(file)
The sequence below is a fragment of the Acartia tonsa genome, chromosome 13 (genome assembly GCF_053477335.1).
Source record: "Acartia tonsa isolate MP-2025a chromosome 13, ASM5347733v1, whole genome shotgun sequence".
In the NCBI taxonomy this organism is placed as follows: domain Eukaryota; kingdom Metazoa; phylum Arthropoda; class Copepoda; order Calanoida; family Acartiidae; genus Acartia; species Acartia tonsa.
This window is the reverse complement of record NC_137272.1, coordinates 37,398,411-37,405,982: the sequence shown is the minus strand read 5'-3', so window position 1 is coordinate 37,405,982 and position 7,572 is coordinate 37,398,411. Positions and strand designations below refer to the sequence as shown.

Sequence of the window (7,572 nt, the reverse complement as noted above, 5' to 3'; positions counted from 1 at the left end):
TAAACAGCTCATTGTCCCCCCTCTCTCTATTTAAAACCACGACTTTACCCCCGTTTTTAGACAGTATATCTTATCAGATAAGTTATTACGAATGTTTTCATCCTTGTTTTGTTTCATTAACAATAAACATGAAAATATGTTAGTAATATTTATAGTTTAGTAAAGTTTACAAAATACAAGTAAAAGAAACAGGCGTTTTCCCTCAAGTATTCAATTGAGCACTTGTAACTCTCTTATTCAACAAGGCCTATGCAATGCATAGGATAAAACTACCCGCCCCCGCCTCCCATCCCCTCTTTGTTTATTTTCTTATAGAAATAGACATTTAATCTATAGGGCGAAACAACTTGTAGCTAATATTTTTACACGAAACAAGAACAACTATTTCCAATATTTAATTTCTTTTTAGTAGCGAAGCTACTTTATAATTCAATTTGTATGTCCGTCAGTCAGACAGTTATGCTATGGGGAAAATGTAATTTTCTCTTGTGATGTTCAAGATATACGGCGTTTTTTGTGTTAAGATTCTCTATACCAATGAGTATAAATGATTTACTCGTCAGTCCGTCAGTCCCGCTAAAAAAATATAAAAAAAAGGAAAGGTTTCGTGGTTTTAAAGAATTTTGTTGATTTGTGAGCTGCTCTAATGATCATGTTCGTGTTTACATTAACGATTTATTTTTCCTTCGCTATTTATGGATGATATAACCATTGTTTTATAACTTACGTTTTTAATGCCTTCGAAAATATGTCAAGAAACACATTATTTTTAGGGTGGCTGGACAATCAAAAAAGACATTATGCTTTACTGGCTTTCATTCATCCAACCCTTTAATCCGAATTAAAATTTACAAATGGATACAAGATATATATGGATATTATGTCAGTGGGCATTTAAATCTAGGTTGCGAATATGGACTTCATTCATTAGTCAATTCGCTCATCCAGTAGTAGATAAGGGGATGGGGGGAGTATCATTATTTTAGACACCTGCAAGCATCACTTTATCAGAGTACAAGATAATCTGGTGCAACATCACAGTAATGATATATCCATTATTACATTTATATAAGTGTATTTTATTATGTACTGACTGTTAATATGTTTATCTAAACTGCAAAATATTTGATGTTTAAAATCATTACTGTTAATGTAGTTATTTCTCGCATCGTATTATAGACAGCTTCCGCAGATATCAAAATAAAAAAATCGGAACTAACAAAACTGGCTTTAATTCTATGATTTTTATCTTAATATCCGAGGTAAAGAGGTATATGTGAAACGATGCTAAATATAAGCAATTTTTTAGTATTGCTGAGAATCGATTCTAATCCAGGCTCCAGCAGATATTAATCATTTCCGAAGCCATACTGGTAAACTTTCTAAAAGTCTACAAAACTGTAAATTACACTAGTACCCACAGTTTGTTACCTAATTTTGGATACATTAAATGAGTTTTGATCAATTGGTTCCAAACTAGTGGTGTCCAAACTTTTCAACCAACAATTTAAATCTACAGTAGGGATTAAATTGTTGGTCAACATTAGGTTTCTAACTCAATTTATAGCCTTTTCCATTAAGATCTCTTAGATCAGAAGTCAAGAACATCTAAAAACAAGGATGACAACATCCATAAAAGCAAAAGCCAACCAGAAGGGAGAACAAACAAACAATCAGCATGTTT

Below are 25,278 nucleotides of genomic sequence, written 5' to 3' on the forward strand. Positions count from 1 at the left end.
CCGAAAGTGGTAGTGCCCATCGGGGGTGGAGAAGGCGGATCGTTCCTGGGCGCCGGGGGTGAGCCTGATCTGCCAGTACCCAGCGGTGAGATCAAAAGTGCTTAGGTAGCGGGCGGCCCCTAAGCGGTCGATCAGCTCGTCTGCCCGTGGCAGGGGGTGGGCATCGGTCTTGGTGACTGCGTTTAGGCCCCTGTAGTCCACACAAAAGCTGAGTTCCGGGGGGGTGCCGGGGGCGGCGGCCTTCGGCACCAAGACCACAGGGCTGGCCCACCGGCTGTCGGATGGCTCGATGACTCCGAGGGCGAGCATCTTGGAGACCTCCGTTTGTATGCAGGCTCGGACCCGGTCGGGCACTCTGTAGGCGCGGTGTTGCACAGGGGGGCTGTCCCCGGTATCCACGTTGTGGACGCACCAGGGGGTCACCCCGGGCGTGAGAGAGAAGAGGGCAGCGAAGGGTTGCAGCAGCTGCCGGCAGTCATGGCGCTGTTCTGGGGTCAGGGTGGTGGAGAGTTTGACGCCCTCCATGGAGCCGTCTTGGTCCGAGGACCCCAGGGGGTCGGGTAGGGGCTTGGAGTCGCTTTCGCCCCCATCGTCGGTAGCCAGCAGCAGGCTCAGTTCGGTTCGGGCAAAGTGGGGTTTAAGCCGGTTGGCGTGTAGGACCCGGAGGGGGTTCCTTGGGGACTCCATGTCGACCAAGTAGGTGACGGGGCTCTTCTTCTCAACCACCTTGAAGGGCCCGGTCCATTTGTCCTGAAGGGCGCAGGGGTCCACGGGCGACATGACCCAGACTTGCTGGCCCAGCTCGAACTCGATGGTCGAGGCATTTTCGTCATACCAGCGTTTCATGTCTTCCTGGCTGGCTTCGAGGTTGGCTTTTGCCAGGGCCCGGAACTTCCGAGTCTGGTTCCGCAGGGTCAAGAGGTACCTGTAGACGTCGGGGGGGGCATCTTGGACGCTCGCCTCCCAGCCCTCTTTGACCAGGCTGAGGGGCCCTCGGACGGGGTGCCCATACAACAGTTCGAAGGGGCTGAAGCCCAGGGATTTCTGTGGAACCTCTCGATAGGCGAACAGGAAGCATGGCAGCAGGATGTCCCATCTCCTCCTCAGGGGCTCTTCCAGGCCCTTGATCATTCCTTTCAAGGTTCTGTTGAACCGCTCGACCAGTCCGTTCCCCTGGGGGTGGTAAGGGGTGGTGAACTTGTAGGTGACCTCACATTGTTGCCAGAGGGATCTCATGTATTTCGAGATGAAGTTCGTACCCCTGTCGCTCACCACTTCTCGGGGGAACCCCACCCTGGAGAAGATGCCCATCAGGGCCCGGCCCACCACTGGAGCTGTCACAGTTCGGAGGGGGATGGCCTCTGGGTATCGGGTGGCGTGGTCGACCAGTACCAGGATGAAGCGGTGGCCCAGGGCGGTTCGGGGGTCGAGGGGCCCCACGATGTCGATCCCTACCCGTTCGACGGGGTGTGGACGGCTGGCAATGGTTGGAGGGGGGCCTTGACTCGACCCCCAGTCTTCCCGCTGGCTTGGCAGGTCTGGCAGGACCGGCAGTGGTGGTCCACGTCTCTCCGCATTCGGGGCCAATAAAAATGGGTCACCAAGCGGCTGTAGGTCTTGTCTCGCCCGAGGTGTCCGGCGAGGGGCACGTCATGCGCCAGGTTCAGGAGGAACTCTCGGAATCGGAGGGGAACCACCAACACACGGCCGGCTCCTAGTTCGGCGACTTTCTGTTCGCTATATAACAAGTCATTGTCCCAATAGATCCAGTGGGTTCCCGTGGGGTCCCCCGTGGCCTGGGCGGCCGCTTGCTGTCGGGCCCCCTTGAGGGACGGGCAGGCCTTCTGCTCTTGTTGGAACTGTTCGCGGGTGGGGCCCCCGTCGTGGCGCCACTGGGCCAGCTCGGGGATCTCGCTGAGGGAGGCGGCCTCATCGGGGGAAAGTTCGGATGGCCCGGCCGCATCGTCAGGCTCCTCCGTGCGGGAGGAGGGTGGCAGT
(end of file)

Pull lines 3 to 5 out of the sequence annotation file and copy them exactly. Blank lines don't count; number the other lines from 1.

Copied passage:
In the NCBI taxonomy this organism is placed as follows: domain Eukaryota; kingdom Metazoa; phylum Arthropoda; class Copepoda; order Calanoida; family Acartiidae; genus Acartia; species Acartia tonsa.
This window is the reverse complement of record NC_137272.1, coordinates 37,398,411-37,405,982: the sequence shown is the minus strand read 5'-3', so window position 1 is coordinate 37,405,982 and position 7,572 is coordinate 37,398,411. Positions and strand designations below refer to the sequence as shown.

Sequence of the window (7,572 nt, the reverse complement as noted above, 5' to 3'; positions counted from 1 at the left end):